There are two ways in which a model of second-order arithmetic can resemble the full standard model $P(\omega)$. A model of second-order arithmetic is called an $\omega$-model if its first-order part is $\omega$, and it follows that its second-order part is some subset of $P(\omega)$. But even an $\omega$-model can poorly resemble $P(\omega)$ because it may be wrong about well-foundedness by missing $\omega$-sequences. An $\omega$-model of second-order arithmetic which is correct about well-foundedness is called a $\beta$-model. The reals of any transitive ${\rm ZF}$-model is a $\beta$-model of ${\rm Z}_2$. One advantage to having a $\beta$-model of ${\rm Z}_2$ is that the constructible universe it builds internally is isomorphic to an initial segment $L_\alpha$ of the actual constructible universe $L$.

The theory ${\rm Z}_2$ also implies $\Sigma^1_2$-${\rm DC}$ (see [1], Theorem VII.9.2), the dependent choice scheme for $\Sigma^1_2$-assertions. In this article, we construct a symmetric submodel of a forcing extension of $L$ whose reals form a model of second-order arithmetic in which ${\rm Z}_2$ together with $\Sigma^1_\infty$-${\rm AC}$ holds, but $\Pi^1_2$-${\rm DC}$ fails. The forcing notion we use is a tree iteration of a forcing for adding a real due to Jensen.

Jensen's forcing, which we will call here $\mathbb P^J$, introduced by Jensen in [3], is a subposet of Sacks forcing constructed in $L$ using the $\diamondsuit$ principle. The poset $\mathbb P^J$ has the ccc and adds a unique generic real over $L$. The collection of all $L$-generic reals for $\mathbb P^J$ in any model is $\Pi^1_2$-definable. Jensen used his forcing to show that it is consistent with ${\rm ZFC}$ that there is a $\Sigma^1_3$-definable non-constructible real [3]. Recently Lyubetsky and Kanovei extended the "uniqueness of generic filters" property of Jensen's forcing to finite-support products of $\mathbb P^J$ [4]. They showed that in a forcing extension $L[G]$ by the $\omega$-length finite support-product of $\mathbb P^J$, the only $L$-generic reals for $\mathbb P^J$ are the slices of the generic filter $G$. The result easily extends to $\omega_1$-length finite support-products as well.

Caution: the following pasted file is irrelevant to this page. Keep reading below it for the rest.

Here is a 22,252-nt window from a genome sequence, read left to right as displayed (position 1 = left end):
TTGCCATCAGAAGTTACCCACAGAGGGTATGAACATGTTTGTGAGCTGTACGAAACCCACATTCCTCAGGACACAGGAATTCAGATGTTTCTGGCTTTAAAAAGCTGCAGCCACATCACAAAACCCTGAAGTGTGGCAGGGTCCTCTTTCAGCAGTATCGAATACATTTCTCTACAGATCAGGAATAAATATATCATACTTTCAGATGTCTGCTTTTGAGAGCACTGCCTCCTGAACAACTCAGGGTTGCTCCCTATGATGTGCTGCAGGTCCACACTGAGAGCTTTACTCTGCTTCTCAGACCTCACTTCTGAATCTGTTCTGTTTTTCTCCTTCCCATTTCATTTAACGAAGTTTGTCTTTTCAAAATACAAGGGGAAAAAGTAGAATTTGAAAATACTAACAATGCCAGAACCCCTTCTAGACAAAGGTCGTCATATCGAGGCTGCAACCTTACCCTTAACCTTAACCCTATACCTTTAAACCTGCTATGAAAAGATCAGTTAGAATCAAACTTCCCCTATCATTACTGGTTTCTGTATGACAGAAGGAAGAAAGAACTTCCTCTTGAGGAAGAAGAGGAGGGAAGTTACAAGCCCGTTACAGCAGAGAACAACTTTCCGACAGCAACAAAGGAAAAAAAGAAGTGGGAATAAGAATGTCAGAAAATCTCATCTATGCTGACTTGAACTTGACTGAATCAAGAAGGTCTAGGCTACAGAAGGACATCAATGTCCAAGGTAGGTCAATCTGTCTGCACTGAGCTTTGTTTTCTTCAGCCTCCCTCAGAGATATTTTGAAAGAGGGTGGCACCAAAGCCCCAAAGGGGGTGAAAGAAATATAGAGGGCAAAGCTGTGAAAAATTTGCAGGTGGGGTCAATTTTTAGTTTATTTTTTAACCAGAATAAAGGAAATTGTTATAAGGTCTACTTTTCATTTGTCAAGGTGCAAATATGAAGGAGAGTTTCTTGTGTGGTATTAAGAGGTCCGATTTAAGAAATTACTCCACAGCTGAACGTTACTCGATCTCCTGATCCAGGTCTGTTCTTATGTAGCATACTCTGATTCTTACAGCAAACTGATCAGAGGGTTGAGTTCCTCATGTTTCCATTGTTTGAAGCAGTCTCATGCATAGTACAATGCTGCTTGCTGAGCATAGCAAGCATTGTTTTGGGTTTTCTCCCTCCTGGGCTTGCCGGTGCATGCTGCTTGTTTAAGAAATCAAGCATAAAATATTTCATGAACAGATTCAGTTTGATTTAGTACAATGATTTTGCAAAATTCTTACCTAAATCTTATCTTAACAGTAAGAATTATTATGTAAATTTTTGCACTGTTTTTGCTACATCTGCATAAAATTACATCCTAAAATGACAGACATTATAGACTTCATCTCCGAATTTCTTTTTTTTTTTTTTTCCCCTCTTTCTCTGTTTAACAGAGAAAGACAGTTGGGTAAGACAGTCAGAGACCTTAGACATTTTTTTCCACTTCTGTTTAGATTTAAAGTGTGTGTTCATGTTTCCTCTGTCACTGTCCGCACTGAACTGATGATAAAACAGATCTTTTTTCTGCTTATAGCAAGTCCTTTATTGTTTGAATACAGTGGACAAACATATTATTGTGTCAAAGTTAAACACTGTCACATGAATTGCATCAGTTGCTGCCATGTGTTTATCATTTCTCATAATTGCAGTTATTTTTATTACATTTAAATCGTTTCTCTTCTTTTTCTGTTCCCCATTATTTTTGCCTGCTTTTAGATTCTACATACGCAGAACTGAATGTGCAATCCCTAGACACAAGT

We in turn extend the ``uniqueness of generic filters" property to tree iterations of Jensen's forcing. We first define finite iterations $\mathbb P^J_n$ of Jensen's forcing $\mathbb P^J$, and then define an iteration of $\mathbb P^J$ along a tree $\mathcal T$ to be a forcing whose conditions are functions from a finite subtree of $\mathcal T$ into $\bigcup_{n<\omega}\mathbb P_n^J$ such that nodes on level $n$ get mapped to elements of the $n$-length iteration $\mathbb P_n^J$ and conditions on higher nodes extend conditions on lower nodes. The functions are ordered by extension of domain and strengthening on each coordinate. We show that in a forcing extension $L[G]$ by the tree iteration of $\mathbb P^J$ along the tree ${}^{\lt\omega}\omega_1$ (or the tree ${}^{\lt\omega}\omega$) the only $L$-generic filters for $\mathbb P_n^J$ are the restrictions of $G$ to level $n$ nodes of tree. We proceed to construct a symmetric submodel of $L[G]$ which has the tree of $\mathbb P_n^J$-generic filters added by $G$ but no branch through it. The symmetric model we construct satisfies ${\rm AC}_\omega$ and the tree of $\mathbb P_n^J$-generic filters is $\Pi^1_2$-definable in it. The reals of this model thus provide the desired $\beta$-model of ${\rm Z}_2$ in which $\Sigma^1_\infty$-${\rm AC}$ holds, but $\Pi^1_2$-${\rm DC}$ fails.

Our results also answer a long-standing open question of Zarach from [5] about whether the Reflection Principle holds in models of ${\rm ZFC}^-$. The Reflection Principle states that every formula can be reflected to a transitive set, and holds in ${\rm ZFC}$ by the Lévy-Montague reflection because every formula is reflected by some $V_\alpha$. In the absence of the von Neumann hierarchy, it is not clear how to realize reflection, and indeed we show that it fails in $H_{\omega_1}\models{\rm ZFC}^-$ of the symmetric model we construct.

References

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  3. R. Jensen, “Definable sets of minimal degree,” in Mathematical logic and foundations of set theory (Proc. Internat. Colloq., Jerusalem, 1968), North-Holland, Amsterdam, 1970, pp. 122–128.
  4. V. Kanovei and V. Lyubetsky, “A countable definable set of reals containing no definable elements.”
  5. A. M. Zarach, “Replacement $\nrightarrow$ collection,” in Gödel ’96 (Brno, 1996), vol. 6, Berlin: Springer, 1996, pp. 307–322.